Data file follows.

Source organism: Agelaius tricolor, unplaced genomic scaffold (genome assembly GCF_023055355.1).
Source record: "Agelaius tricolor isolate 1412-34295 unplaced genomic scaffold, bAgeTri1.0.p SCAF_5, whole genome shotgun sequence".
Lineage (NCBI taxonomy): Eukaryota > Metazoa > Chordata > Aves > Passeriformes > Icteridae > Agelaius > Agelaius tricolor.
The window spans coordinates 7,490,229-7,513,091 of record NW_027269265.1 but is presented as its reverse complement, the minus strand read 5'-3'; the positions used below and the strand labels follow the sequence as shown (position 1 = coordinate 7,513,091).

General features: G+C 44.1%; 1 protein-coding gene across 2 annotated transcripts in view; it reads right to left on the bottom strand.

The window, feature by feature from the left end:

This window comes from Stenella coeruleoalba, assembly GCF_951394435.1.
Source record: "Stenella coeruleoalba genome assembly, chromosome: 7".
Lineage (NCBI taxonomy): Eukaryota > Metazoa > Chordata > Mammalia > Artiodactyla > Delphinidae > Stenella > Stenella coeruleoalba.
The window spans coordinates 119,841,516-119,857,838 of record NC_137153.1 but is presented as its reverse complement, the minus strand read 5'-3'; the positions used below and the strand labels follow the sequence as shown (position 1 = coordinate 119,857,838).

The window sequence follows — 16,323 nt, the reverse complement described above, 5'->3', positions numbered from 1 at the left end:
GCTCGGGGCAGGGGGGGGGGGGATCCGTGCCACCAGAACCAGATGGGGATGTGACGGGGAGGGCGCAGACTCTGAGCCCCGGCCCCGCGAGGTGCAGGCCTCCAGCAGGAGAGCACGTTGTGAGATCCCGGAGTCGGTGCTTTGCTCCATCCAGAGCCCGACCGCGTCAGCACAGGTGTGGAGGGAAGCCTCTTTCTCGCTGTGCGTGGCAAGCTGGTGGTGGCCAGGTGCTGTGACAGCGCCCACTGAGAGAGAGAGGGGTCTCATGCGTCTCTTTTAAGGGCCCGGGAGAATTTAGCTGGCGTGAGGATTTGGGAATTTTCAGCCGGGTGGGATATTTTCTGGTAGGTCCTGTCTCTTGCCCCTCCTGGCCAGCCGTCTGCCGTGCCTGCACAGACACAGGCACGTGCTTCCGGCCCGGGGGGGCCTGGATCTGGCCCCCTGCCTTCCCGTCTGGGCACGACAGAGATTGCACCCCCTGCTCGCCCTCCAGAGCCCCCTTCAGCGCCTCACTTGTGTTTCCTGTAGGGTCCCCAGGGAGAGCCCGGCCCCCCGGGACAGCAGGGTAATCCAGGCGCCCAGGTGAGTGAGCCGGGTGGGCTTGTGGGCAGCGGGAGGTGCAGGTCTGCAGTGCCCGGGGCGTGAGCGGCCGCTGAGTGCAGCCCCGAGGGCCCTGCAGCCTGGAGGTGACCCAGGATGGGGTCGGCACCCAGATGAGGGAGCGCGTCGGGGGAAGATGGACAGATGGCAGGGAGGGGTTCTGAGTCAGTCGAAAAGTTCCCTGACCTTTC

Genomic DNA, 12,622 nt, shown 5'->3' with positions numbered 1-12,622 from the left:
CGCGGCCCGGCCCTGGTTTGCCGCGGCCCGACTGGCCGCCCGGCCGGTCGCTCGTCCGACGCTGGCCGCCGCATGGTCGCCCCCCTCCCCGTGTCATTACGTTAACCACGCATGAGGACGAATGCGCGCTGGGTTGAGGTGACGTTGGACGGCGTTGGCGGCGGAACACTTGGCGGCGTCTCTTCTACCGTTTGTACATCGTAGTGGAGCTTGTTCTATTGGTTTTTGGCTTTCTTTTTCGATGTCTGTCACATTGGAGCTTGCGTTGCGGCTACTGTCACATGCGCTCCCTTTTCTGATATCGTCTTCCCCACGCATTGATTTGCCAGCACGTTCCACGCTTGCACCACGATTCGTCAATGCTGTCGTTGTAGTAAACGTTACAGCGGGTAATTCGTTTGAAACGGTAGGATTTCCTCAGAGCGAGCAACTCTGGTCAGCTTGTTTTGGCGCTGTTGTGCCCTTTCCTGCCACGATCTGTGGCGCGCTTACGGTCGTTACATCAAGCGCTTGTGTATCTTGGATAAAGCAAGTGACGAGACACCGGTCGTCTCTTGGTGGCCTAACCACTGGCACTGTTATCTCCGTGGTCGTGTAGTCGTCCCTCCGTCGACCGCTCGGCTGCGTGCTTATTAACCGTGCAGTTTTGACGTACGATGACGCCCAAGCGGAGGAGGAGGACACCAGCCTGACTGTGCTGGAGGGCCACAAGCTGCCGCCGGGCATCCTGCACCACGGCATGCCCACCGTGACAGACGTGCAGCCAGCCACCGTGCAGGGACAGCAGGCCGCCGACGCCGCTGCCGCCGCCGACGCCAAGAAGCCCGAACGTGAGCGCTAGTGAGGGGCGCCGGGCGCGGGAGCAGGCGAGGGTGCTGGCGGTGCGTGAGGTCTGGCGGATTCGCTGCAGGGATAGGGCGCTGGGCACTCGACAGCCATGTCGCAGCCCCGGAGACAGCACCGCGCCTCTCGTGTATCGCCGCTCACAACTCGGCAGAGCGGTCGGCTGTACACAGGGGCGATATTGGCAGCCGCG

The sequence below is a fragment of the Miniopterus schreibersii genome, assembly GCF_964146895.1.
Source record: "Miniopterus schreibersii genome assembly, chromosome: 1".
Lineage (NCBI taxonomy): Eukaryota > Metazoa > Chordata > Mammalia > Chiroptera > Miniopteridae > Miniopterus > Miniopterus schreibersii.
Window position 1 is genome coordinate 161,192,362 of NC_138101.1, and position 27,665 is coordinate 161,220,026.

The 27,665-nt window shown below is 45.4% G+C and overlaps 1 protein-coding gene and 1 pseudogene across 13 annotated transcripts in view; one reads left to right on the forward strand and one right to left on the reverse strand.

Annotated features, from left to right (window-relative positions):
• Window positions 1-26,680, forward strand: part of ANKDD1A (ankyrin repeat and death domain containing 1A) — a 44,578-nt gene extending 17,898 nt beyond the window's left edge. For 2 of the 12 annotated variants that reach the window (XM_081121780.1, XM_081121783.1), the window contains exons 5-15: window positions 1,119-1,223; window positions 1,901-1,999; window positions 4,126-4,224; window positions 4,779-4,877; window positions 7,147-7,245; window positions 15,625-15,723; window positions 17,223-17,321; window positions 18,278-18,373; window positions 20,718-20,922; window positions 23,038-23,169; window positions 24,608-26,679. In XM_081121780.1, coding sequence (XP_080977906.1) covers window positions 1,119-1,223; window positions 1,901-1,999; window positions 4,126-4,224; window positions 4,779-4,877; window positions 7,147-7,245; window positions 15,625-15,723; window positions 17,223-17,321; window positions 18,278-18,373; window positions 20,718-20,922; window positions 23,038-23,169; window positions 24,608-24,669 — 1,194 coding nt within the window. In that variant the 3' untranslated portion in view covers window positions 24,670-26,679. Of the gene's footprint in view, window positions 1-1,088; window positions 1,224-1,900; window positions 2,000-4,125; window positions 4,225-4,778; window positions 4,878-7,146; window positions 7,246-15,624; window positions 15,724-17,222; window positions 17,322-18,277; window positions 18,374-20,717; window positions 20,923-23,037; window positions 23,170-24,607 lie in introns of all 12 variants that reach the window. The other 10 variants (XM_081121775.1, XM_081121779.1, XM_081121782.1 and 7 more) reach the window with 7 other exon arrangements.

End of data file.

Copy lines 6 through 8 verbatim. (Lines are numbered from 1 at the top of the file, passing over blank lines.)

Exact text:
The window, feature by feature from the left end:

This window comes from Stenella coeruleoalba, assembly GCF_951394435.1.
Source record: "Stenella coeruleoalba genome assembly, chromosome: 7".